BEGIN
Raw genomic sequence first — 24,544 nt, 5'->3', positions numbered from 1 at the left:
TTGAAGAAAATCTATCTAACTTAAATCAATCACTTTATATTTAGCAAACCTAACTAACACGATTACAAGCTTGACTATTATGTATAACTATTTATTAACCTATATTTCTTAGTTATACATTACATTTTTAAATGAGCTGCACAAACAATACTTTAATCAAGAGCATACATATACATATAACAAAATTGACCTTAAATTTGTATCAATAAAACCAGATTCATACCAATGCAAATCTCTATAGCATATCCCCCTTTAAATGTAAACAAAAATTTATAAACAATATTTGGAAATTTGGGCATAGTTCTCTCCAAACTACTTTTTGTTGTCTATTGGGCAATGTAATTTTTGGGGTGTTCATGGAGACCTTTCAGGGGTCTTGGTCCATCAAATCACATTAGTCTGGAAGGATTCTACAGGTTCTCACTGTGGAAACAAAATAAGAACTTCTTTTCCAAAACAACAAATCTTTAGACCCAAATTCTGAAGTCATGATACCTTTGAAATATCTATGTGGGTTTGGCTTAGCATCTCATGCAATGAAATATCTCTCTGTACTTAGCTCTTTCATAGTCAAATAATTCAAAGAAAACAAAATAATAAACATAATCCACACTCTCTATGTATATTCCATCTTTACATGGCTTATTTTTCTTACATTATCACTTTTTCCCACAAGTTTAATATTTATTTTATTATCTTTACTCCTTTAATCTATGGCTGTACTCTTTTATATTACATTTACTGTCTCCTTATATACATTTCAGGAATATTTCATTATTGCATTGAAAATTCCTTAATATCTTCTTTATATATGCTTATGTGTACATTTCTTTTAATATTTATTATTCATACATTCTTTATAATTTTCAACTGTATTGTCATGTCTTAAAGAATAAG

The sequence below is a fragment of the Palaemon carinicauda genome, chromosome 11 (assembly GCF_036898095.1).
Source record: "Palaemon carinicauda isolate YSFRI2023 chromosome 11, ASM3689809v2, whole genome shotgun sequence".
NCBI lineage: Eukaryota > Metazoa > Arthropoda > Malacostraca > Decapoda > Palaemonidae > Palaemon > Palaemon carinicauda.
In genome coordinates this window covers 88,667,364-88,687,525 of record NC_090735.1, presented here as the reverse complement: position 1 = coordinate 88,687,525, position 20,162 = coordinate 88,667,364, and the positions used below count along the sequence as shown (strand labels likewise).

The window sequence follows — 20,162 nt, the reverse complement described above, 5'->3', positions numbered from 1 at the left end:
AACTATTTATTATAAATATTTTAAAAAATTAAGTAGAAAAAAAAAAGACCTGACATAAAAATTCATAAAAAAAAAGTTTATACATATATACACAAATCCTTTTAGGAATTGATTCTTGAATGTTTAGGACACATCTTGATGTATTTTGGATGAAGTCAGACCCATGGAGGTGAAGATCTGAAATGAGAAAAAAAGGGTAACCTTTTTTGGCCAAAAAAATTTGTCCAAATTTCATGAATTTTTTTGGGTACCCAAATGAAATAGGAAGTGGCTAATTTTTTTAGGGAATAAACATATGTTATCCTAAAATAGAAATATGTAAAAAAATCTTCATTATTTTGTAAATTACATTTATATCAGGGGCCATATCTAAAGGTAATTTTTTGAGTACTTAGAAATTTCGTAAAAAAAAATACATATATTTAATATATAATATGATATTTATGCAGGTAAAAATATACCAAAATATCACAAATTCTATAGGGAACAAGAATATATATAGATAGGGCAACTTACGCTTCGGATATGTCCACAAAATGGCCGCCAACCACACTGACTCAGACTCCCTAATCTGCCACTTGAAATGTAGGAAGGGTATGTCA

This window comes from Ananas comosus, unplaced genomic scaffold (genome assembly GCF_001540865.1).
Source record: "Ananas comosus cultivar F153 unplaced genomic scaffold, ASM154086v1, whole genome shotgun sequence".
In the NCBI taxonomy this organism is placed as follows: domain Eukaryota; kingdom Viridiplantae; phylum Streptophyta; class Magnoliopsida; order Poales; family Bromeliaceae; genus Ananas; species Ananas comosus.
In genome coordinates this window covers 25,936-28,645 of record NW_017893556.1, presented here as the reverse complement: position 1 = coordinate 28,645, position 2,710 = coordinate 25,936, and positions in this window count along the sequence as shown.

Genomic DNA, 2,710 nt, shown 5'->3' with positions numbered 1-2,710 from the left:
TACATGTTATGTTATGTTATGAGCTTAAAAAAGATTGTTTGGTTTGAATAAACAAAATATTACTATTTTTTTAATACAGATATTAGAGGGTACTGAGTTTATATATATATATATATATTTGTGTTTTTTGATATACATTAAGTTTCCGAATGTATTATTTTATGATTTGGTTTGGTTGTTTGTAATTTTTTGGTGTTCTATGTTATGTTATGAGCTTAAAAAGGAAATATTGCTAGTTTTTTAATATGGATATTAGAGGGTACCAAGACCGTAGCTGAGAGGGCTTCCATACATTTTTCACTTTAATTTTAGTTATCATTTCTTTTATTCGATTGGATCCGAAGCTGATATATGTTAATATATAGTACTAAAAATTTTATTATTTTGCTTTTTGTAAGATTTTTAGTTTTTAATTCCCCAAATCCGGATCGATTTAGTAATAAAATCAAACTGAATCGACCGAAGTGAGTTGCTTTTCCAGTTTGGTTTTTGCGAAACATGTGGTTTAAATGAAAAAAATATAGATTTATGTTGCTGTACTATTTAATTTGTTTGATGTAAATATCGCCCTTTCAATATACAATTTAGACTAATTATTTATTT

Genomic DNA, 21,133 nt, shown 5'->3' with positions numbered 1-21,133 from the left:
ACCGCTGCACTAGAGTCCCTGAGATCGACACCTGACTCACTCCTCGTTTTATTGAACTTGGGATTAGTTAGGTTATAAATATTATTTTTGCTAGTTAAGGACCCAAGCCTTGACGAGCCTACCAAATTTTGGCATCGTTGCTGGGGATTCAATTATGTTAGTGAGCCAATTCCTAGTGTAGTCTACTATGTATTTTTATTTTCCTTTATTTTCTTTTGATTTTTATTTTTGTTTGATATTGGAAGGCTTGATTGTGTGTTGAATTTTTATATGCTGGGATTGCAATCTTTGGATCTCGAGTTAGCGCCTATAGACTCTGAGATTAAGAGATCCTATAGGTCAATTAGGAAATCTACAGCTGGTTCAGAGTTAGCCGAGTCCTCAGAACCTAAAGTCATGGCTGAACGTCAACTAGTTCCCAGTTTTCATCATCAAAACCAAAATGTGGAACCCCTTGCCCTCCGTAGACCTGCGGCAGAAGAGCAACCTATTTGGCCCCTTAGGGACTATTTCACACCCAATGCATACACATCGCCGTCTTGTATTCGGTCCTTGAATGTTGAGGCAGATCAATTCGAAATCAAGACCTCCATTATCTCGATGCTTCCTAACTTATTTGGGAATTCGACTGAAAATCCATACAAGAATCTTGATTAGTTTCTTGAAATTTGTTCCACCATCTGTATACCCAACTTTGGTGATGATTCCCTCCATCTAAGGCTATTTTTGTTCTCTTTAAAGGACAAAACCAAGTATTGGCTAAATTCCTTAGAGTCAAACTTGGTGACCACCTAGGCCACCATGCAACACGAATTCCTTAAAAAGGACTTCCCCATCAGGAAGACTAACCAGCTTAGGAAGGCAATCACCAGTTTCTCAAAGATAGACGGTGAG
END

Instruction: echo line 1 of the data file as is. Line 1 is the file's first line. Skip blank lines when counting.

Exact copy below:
Raw genomic sequence first — 24,544 nt, 5'->3', positions numbered from 1 at the left: